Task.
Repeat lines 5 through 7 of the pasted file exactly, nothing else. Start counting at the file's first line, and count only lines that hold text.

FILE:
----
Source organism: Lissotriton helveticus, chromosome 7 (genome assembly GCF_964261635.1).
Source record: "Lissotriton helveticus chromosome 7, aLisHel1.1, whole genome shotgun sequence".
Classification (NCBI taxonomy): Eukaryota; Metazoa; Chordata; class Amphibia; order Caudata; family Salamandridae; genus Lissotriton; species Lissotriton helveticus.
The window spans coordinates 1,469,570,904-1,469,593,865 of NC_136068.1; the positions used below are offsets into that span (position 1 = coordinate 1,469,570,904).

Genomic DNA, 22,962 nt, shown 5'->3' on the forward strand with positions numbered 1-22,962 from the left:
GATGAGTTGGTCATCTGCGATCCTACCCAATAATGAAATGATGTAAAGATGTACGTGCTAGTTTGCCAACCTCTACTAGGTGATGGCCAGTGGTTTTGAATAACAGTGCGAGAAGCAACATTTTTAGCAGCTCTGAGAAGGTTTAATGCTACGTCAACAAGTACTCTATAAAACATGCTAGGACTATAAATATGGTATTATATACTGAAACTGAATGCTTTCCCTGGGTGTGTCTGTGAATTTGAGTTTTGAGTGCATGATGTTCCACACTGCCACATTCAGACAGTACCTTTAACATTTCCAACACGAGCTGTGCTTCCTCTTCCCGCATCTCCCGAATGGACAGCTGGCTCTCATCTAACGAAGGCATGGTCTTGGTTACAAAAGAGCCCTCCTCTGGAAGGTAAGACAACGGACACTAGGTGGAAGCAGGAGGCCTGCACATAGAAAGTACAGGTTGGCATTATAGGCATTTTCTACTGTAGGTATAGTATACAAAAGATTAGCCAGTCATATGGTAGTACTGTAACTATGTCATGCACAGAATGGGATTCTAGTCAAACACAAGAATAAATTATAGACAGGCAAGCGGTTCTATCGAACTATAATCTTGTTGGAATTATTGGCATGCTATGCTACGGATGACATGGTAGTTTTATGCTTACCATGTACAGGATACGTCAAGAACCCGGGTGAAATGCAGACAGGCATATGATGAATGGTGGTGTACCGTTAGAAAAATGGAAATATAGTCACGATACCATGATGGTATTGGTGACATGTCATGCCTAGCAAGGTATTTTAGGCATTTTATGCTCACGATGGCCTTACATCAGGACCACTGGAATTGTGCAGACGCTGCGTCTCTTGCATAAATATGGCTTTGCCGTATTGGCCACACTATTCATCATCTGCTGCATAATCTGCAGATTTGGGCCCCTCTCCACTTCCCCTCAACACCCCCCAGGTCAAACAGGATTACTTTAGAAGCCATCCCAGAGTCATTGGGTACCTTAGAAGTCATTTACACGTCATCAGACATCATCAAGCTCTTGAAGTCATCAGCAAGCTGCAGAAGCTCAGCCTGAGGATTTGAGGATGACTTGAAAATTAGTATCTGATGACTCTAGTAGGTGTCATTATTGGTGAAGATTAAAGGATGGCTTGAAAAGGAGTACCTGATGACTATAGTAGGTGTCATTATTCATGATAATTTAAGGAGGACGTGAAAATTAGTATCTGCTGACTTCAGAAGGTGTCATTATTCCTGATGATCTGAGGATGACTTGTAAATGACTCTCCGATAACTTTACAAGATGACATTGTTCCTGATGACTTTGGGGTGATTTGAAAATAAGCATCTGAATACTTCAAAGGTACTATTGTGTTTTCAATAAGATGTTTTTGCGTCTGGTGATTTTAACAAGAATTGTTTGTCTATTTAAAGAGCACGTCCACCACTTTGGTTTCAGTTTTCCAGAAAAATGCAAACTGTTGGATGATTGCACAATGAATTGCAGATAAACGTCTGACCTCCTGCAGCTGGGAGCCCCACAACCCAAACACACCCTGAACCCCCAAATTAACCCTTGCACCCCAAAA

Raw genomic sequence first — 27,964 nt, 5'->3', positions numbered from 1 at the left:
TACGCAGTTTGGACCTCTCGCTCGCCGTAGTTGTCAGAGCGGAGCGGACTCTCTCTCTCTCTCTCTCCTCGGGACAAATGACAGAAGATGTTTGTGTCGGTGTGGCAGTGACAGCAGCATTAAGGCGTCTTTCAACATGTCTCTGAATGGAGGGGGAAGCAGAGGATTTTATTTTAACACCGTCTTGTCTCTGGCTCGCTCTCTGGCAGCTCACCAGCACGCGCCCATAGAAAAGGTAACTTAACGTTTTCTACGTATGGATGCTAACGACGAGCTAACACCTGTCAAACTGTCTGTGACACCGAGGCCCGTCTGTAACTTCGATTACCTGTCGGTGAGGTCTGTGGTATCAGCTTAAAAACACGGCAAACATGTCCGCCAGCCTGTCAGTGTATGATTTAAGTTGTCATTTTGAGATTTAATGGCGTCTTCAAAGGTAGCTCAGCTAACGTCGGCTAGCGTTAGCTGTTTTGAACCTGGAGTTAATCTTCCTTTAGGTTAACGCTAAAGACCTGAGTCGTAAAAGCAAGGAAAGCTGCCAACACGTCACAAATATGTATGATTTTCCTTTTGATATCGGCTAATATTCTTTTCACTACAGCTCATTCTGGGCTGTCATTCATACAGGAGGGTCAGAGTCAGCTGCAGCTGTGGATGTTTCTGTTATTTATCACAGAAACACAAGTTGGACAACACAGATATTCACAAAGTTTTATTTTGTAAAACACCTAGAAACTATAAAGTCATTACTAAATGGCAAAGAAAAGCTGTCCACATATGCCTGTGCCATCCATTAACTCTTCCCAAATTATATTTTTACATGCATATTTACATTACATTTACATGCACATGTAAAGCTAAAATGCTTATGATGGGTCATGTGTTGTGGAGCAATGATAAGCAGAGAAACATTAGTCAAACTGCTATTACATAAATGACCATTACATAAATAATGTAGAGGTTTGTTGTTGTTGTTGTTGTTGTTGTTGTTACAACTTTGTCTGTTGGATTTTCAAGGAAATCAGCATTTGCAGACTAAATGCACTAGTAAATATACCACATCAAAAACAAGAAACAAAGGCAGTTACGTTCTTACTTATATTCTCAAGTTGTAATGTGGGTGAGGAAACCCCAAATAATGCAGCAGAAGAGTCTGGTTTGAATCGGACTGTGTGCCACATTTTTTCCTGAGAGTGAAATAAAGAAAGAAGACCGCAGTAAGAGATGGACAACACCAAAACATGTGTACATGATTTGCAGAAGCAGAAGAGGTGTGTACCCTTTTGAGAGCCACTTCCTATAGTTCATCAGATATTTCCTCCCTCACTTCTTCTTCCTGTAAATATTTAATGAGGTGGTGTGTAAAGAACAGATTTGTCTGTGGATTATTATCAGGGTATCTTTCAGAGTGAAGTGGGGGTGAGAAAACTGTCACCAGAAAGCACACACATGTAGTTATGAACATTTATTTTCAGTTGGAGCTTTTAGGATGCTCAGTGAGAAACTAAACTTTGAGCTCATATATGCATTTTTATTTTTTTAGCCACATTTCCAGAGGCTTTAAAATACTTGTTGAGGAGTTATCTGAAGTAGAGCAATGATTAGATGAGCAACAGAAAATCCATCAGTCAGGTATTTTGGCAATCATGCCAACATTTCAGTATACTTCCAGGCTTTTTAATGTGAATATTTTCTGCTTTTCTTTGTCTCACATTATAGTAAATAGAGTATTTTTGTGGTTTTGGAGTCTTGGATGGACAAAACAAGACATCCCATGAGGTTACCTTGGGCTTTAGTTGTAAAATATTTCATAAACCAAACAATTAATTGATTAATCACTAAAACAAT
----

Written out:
Genomic DNA, 22,962 nt, shown 5'->3' on the forward strand with positions numbered 1-22,962 from the left:
GATGAGTTGGTCATCTGCGATCCTACCCAATAATGAAATGATGTAAAGATGTACGTGCTAGTTTGCCAACCTCTACTAGGTGATGGCCAGTGGTTTTGAATAACAGTGCGAGAAGCAACATTTTTAGCAGCTCTGAGAAGGTTTAATGCTACGTCAACAAGTACTCTATAAAACATGCTAGGACTATAAATATGGTATTATATACTGAAACTGAATGCTTTCCCTGGGTGTGTCTGTGAATTTGAGTTTTGAGTGCATGATGTTCCACACTGCCACATTCAGACAGTACCTTTAACATTTCCAACACGAGCTGTGCTTCCTCTTCCCGCATCTCCCGAATGGACAGCTGGCTCTCATCTAACGAAGGCATGGTCTTGGTTACAAAAGAGCCCTCCTCTGGAAGGTAAGACAACGGACACTAGGTGGAAGCAGGAGGCCTGCACATAGAAAGTACAGGTTGGCATTATAGGCATTTTCTACTGTAGGTATAGTATACAAAAGATTAGCCAGTCATATGGTAGTACTGTAACTATGTCATGCACAGAATGGGATTCTAGTCAAACACAAGAATAAATTATAGACAGGCAAGCGGTTCTATCGAACTATAATCTTGTTGGAATTATTGGCATGCTATGCTACGGATGACATGGTAGTTTTATGCTTACCATGTACAGGATACGTCAAGAACCCGGGTGAAATGCAGACAGGCATATGATGAATGGTGGTGTACCGTTAGAAAAATGGAAATATAGTCACGATACCATGATGGTATTGGTGACATGTCATGCCTAGCAAGGTATTTTAGGCATTTTATGCTCACGATGGCCTTACATCAGGACCACTGGAATTGTGCAGACGCTGCGTCTCTTGCATAAATATGGCTTTGCCGTATTGGCCACACTATTCATCATCTGCTGCATAATCTGCAGATTTGGGCCCCTCTCCACTTCCCCTCAACACCCCCCAGGTCAAACAGGATTACTTTAGAAGCCATCCCAGAGTCATTGGGTACCTTAGAAGTCATTTACACGTCATCAGACATCATCAAGCTCTTGAAGTCATCAGCAAGCTGCAGAAGCTCAGCCTGAGGATTTGAGGATGACTTGAAAATTAGTATCTGATGACTCTAGTAGGTGTCATTATTGGTGAAGATTAAAGGATGGCTTGAAAAGGAGTACCTGATGACTATAGTAGGTGTCATTATTCATGATAATTTAAGGAGGACGTGAAAATTAGTATCTGCTGACTTCAGAAGGTGTCATTATTCCTGATGATCTGAGGATGACTTGTAAATGACTCTCCGATAACTTTACAAGATGACATTGTTCCTGATGACTTTGGGGTGATTTGAAAATAAGCATCTGAATACTTCAAAGGTACTATTGTGTTTTCAATAAGATGTTTTTGCGTCTGGTGATTTTAACAAGAATTGTTTGTCTATTTAAAGAGCACGTCCACCACTTTGGTTTCAGTTTTCCAGAAAAATGCAAACTGTTGGATGATTGCACAATGAATTGCAGATAAACGTCTGACCTCCTGCAGCTGGGAGCCCCACAACCCAAACACACCCTGAACCCCCAAATTAACCCTTGCACCCCAAAA

Raw genomic sequence first — 27,964 nt, 5'->3', positions numbered from 1 at the left: